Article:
In the third quarter of 2019, African American workers had the highest unemployment rate nationally, at 6.0%, followed by Hispanic workers (at 4.1%), white workers (at 3.1%) and Asian workers (at 2.6%). This report provides a state-by-state breakdown of unemployment rates by race and ethnicity and racial/ethnic unemployment rate gaps for the third quarter of 2019. More details can be found here: https://www.epi.org/indicators/state-unemployment-race-ethnicity/.
2019 Q3 • Updated November 2019
Latest data: Black, Hispanic, Asian, and white unemployment rates are at or below pre-recession levels in majority of states
Between the first and third quarters of 2019, employment prospects for black workers improved in the majority of states for which data are available. While the gap between the black and white unemployment rates narrowed in half of the states for which data are available, black unemployment remains high relative to that of other workers throughout the United States. Following are some key highlights of the report:
The African American unemployment rate is at or below its pre-recession level in 20 states (these data are available for 21 states and the District of Columbia). However, in 12 states and in the District of Columbia, African American unemployment rates exceed white unemployment rates by a ratio of 2.0-to-1 or higher.
The District of Columbia has a black–white unemployment rate ratio of 6.1-to-1, while Mississippi and Illinois have the highest ratios among states (3.5-to-1 and 3.0-to-1, respectively).
The highest African American unemployment rate is in the District of Columbia (11.3%), followed by Illinois (9.6%), Mississippi (9.5%), Michigan (8.1%), and New York (7.3%). The highest Hispanic state unemployment rate is in Arizona (5.9%), followed by Louisiana (5.8%), New Mexico (5.8%), Oregon (5.0%), and North Carolina (5.0%). Meanwhile, the highest white state unemployment rate is 4.5%, in Washington and West Virginia.
The Hispanic unemployment rate is at or below its pre-recession level in 14 states (of the 16 states for which these data are available). The Hispanic unemployment rate is lower than the white rate in one state (Nevada, 0.8-to-1).
The largest gaps between Hispanic and white unemployment rates are in Louisiana (2.0-to-1) and in Texas and Virginia (1.8-to-1 each).
In September 2019, the national unemployment rate was 3.5%, down from 3.8% at the end of the first quarter (March) of 2019. State unemployment rates in September ranged from a low of 2.2% in Vermont to 6.2% in Alaska. According to a previous EPI analysis of unemployment by state, from March 2019 to September 2019, 32 states and the District of Columbia saw their unemployment rates decline, 14 states saw unemployment rates rise, and four states saw no change.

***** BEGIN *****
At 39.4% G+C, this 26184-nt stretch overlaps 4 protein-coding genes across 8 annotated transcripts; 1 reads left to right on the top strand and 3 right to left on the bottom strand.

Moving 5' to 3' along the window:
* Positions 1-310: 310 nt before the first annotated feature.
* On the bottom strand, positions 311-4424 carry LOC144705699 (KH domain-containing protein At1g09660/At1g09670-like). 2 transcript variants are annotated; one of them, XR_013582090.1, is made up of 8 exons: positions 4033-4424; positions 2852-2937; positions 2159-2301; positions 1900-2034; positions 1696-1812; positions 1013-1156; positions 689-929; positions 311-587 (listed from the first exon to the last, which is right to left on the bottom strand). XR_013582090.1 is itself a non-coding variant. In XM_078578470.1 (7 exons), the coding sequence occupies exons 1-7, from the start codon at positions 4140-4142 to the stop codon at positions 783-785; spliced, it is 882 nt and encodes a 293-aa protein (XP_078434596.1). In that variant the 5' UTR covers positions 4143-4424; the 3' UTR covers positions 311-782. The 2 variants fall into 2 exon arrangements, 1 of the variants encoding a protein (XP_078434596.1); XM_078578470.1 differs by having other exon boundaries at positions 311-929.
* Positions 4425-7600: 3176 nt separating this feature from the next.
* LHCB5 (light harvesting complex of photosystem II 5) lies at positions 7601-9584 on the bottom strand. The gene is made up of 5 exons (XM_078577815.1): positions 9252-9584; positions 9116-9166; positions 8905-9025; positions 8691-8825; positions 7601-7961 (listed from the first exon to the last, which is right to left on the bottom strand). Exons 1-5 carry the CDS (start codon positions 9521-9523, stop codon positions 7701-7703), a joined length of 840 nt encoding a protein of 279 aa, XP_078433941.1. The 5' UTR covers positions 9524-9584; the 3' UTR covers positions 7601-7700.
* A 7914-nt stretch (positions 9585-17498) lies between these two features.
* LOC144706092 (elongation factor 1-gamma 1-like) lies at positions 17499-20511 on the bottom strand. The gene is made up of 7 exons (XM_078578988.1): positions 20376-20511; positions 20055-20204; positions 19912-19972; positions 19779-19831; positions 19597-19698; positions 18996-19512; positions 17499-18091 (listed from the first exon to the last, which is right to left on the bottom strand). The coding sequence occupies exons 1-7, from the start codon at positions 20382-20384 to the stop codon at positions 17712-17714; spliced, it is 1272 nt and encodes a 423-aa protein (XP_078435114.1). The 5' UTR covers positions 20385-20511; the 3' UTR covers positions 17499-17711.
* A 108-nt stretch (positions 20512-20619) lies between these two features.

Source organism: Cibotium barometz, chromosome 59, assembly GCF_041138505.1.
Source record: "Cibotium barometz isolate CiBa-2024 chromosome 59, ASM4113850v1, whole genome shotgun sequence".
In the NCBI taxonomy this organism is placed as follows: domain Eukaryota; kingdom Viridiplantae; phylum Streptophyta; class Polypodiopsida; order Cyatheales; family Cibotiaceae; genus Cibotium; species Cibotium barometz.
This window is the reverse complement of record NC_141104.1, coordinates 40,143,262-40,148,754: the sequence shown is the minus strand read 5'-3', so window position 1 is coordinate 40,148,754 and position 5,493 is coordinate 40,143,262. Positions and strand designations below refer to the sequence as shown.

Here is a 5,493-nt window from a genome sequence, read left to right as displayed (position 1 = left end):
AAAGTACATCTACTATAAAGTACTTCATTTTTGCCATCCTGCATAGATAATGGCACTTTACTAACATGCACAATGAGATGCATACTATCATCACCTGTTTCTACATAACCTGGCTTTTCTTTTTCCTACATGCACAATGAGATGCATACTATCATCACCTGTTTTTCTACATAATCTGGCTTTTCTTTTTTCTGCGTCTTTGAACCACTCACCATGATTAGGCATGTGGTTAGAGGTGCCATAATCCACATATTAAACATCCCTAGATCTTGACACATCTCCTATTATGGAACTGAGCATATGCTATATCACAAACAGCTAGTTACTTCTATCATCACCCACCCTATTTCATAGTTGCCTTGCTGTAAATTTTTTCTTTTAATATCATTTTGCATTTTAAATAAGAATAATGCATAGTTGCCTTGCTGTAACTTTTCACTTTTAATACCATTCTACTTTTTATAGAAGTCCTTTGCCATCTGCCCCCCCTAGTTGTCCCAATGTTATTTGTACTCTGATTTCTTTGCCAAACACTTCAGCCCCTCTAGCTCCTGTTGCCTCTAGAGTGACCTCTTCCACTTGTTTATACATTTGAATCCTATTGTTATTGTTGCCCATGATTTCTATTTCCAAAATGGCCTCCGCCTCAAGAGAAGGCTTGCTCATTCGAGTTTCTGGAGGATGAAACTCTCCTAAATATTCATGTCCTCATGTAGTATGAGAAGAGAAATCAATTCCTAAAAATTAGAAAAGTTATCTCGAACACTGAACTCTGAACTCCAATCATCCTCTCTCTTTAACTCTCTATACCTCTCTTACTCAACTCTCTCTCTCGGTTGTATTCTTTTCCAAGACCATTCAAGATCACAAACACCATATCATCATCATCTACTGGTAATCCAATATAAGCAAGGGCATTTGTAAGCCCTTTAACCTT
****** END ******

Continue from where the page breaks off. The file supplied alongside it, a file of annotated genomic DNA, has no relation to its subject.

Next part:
State unemployment rates, by race and ethnicity
EPI analyzes state unemployment rates by race and ethnicity, and racial/ethnic unemployment rate gaps, on a quarterly basis to generate a sample size large enough to create reliable estimates of unemployment rates by race and ethnicity at the state level. We report estimates only for states for which the sample size of these subgroups is large enough to create an accurate estimate. For this reason, the number of states included in our map and data tables varies based on the analysis performed (unemployment rate, change in unemployment rate since the fourth quarter of 2007, and ratio of African American or Hispanic unemployment rate to white unemployment rate).
Trends among white workers
In the third quarter of 2019, the white unemployment rate was lowest in South Dakota and the District of Columbia (both 1.9%) and highest in Washington and West Virginia (both 4.5%), as shown in the interactive map and underlying data table, which present state unemployment rates by race and ethnicity.
Table 1 displays changes in state unemployment rates by race and ethnicity from the fourth quarter of 2007—the last quarter before the Great Recession—to the third quarter of 2019. The white unemployment rate remained most elevated above its pre-recession level in Wyoming (0.8 percentage points higher) and in Arizona and Maryland, both at 0.7 percentage points higher than in the fourth quarter of 2007. The white unemployment rate is at or below its pre-recession level in 43 states. The largest declines in white unemployment since the end of 2007 have occurred in Michigan (down 2.3 percentage points), Vermont (down 2.2 percentage points), Rhode Island (down 2.2 percentage points), and Maine (down 2.0 percentage points). The white unemployment rate is above but within 0.5 percentage points of its pre-recession level in the District of Columbia, Louisiana, New Mexico, North Dakota, and Utah.